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I wholeheartedly agree, if it s running good, leave it alone. 90% of Q-Jet woes are from people tweaking and adjusting when they think they know more than the engineers who designed it. It was intended to be hands off for nearly all its life. Following the GM book of knowledge, occaisional cleaning is all that is needed.

I can't tell you how many times I have found carbs all screwed up, and just taking the time to get back to stock GM, it runs like EFI. My 1985 Cutlass with the E4MC on it would rival EFI for starting, in any weather. And I NEVER had to pump it to start it. just a light tap of the gas pedal to allow the choke to set, and crank.

I did my mods (seen elsewhere on this site, I think in the tech forum) ALL worked WELL with the factory GM computer and overall enhanced drivability of my car. Note, MY car, not for everyone's car. I had a 350 in place of the 307 (both Olds) and a mild cam (which was wrong for the lack of compression it had, 204/214, from SSI).

Just clean it up with Gumout. I like Gumout, as it isn't too harsh to strip the carb of all its (gold irridite?) plating, yet does well. Walmart brand is hell on the plating, avoid!! But very strong. Good clean AC Delco air filters, and factory settings if needed.

Common issues with the Q-Jet are the primary vacuum break (aka, Choke Pulloff) will start to leak and will cause cold start to start, then stall, then restart ok symptoms. But overall is generally ok to drive.
 

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I have a neighbor who "knows it all", he changes his engines more than I change my oil!! He doesn't believe in all the "fuel injection crap". We live in WI, and he doesn't even believe in a choke! He pumps the crap out of it and cranks and it sputters and bucks and he revving the pee out of it to keep it running. I have offered to help, but nope, he doesn't want that crap... ok.... fine with me! (It is a 77-78 1ton truck made from a 3/4t, now with ambulance 4.56's, duallys, had a 300 I6, then another, then another (I think this one was the original 300 "fixed"), then a 302, then another (backyard rebuilt, rings bearings, etc), then a 351M, and now another... That is in around 2.5 years.... The current engine has a big 222-228 duration cam in it, it sucks till he revs it up. He can't even tow big loads now unless he is down a gear from the last 351... Big cams aren't worth it in heavy stuff!)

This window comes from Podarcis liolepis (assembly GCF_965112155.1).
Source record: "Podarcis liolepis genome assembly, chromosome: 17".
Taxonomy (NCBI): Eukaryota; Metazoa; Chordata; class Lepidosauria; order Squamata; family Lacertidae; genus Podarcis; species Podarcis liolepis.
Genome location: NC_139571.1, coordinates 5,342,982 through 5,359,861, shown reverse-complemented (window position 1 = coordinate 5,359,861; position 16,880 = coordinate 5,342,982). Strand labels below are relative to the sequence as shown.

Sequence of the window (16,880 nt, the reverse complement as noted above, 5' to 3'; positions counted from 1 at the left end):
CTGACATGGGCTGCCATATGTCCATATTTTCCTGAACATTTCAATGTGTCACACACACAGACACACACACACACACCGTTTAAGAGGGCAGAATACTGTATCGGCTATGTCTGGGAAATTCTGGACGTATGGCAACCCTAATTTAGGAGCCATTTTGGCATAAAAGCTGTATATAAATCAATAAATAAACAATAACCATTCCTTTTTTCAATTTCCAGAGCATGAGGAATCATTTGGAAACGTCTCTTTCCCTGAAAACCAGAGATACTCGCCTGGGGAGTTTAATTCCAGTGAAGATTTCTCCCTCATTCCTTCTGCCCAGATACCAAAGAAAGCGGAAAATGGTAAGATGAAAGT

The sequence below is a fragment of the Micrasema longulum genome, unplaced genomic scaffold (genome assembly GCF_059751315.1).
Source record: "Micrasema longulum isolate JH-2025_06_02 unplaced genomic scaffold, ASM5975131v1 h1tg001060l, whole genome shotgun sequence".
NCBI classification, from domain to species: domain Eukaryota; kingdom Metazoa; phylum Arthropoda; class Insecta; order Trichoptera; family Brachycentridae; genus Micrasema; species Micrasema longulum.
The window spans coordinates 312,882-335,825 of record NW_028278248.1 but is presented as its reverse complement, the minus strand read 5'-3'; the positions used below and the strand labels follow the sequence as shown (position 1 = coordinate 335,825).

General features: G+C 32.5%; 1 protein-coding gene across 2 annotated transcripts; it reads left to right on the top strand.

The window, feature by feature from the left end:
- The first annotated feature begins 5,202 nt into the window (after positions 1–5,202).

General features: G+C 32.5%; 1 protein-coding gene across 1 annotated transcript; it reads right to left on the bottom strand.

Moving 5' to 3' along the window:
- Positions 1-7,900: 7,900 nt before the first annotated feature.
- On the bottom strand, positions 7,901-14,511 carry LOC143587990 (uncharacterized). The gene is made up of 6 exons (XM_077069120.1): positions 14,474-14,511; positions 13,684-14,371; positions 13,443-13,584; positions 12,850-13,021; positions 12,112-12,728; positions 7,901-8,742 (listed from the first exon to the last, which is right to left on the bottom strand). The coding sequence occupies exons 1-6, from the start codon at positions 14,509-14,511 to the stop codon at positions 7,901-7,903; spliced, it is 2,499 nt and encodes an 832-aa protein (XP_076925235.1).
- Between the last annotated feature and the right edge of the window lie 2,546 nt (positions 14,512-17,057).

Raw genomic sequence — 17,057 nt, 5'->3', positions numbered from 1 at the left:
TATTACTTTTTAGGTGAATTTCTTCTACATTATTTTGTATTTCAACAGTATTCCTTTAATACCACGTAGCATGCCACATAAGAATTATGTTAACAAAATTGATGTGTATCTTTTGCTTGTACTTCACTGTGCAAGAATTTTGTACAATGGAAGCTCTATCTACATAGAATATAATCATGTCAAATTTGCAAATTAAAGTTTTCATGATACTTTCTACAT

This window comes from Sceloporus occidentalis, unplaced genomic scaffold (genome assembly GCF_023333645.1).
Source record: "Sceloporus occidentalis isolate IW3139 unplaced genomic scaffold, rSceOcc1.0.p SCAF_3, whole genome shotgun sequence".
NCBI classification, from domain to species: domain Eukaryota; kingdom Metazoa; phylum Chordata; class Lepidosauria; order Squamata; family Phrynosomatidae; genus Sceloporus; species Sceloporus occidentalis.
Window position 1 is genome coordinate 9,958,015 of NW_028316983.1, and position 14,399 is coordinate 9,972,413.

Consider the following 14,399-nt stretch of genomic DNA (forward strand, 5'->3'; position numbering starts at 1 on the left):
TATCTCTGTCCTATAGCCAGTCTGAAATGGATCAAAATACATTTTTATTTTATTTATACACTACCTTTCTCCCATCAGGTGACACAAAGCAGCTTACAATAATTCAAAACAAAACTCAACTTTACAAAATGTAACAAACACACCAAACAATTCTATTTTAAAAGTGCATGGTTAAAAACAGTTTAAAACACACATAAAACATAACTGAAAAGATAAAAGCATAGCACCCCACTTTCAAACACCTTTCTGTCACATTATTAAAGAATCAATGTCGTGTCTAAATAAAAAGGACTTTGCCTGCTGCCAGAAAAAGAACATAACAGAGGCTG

So, enough rambling. Like Kat and zonie said, if good, leave alone. If it is an unmolested Q-Jet it will run great for many many years. Mine went untouched for nearly 200K miles. The only reason I messed with it was I found the bolt bolting the front drivers side carb cranked down and it crushed the body and TPS was off and could no longer be adjusted. I HAD to fix. Took another carb and go through that one. Most people get in and mess with things to bandaid a problem that they refuse to do right or don't know how to do right and often make it worse.
 

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The Quadrajet can be tested and adjusted using a GM manual, simple tools and a DVM. Of course there are other things to consider such as sensors when diagnosing a problem. If there aren't any problems, like the previous people said, let it be.